OXFORD, England (CNS) — German church representatives urged people not to turn against Muslim refugees and asylum-seekers, after police killed an Afghan refugee who had attacked people on a train.
Markus Hauck, spokesman for Germany’s Wurzburg Diocese, where the incident occurred, said it was important not to use the incident “as a general indictment against refugees. It would be much more dangerous to suggest they all pose some kind of danger.”
“Catholics are shocked; people assume acts of terrorism only happen in large cities, not in a small town like ours,” Hauck told Catholic News Service July 20.
Two days earlier, using and ax and knife, 17-year-old Riaz Khan Ahmadzai injured five people, four on the train and one as he fled.
Hauck told CNS several local clergy had been on the evening train and had helped fellow passengers in a nearby sports hall after escaping harm.
He said the Wurzburg Diocese was home to numerous refugees from the Asia and the Middle East and employed at least 60 social workers to care for them.
“For many, left speechless by this event, prayer has seemed the best answer,” Hauck told CNS.
“Plenty of church-run institutions here are involved in training and helping young refugees, and Wurzburg hasn’t been an area of tension. We should remember that, far from posing any threat, most have come here to escape threats in their home countries,” he added.
A Bavarian official said the attacker had been registered as an unaccompanied minor in June 2015 and was known as a “devout Muslim,” but “not in any way a radical or fanatic.”
He added that there was no evidence linking him to the Islamic State group, despite July 19 video claims by Islamic State that the teen had vowed a suicide mission.
In a July 19 statement on the diocesan website, Wurzburg Bishop Friedhelm Hofmann thanked police and emergency services for intervening. He said the church would do all possible to restore calm and also warned against “placing all asylum-seekers under suspicion.”
Msgr. Clemens Bieber, who heads Caritas activities in the diocese, said the church would “intensify efforts” in integrate refugees.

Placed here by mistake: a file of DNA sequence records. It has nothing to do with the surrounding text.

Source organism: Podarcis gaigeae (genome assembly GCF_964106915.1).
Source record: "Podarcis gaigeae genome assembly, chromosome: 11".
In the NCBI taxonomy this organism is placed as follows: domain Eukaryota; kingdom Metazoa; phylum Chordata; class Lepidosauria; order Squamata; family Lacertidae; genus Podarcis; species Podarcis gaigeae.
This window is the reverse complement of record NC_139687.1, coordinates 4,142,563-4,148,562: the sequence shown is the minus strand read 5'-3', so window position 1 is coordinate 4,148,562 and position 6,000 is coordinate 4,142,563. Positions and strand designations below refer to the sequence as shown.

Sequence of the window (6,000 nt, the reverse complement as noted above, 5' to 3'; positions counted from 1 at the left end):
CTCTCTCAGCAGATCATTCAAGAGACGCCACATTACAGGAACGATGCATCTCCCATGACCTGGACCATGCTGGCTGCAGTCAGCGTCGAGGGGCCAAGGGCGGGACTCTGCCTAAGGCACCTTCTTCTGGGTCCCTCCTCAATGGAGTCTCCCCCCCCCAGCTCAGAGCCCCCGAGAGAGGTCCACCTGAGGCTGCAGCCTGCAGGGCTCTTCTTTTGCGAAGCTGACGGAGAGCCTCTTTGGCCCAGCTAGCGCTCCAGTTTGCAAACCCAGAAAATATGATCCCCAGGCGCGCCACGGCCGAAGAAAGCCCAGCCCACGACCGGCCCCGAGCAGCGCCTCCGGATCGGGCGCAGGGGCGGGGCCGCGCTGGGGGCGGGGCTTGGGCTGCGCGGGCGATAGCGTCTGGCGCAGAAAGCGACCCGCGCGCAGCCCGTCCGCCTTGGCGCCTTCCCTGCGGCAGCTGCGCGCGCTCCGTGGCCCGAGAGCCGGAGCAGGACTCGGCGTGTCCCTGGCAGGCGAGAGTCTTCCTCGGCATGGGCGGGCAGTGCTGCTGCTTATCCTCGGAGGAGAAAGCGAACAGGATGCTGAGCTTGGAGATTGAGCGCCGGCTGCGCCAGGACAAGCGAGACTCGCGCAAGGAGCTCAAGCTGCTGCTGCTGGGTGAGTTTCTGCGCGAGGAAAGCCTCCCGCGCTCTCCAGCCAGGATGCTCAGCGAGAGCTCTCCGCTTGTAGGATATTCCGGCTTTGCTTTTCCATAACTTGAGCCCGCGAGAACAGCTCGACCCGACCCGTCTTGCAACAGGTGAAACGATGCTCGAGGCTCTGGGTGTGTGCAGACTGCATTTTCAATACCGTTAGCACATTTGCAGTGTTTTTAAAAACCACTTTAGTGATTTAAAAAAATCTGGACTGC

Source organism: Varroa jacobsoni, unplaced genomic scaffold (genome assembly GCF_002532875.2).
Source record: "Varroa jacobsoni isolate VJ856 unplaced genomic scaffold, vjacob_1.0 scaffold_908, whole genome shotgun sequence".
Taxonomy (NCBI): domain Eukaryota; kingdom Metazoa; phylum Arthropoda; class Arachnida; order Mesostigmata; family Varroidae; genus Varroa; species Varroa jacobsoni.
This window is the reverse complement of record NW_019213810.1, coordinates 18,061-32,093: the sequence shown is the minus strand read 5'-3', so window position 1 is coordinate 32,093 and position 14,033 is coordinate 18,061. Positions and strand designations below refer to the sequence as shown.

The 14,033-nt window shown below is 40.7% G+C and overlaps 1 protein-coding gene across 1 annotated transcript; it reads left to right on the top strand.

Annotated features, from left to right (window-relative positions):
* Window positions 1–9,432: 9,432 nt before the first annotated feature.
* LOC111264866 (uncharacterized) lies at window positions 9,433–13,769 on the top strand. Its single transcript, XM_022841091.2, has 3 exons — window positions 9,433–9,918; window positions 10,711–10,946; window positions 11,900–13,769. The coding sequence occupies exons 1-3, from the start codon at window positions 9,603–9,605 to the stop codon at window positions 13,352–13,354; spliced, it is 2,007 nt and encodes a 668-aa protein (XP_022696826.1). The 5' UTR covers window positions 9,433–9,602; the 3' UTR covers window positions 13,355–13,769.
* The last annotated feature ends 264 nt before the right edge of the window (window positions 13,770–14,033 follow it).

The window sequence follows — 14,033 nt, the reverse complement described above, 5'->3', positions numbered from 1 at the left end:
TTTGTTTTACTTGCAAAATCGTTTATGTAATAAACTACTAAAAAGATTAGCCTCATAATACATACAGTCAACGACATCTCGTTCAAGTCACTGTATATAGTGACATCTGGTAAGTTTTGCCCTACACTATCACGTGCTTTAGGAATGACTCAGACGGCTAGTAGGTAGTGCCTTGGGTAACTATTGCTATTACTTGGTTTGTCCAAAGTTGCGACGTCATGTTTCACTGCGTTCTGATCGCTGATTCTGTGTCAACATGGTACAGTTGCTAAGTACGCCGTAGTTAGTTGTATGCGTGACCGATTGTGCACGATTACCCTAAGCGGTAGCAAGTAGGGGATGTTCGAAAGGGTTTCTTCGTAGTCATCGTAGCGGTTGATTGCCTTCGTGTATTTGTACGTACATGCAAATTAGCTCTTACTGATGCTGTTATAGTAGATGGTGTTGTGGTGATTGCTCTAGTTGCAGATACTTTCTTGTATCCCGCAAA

“Both the diocese and Caritas are ready to enhance their commitment, by improving the personal skills of staffers and volunteers with financial resources,” the priest said.
“But it’s important federal, state and local governments also support these endeavors by accurately diagnosing the situation of unaccompanied refugee minors, some of whom are highly traumatized and directly tailoring care so atrocious murders don’t become the norm.”
Join the CatholicPhilly.com family
CatholicPhilly.com works to strengthen the connections between people, families and communities every day by delivering the news people need to know about the Catholic Church, especially in the Philadelphia region, and the world in which we live.
By your donation in any amount, you and hundreds of other people become part of our mission to inform, form in the Catholic faith and inspire the thousands of readers who visit every month.
Here is how you can help:
- A $100 gift allows us to present award-winning photos of Catholic life in our neighborhoods.
- A $50 gift enables us to cover a news event in a local parish, school or Catholic institution.
- A $20 gift lets us obtain solid faith formation resources that can deepen your spirituality and knowledge of the faith.
- A small, automated monthly donation means you can support us continually and easily.
Won't you consider making a gift today?
Please join in the church's vital mission of communications by offering a gift in whatever amount that you can ― a single gift of $40, $50, $100, or more, or a monthly donation. Your gift will strengthen the fabric of our entire Catholic community and sustain CatholicPhilly.com as your trusted news source. Thank you in advance!
Make your donation by credit card here:
Or make your donation by check:
222 N. 17th Street
Philadelphia, PA 19103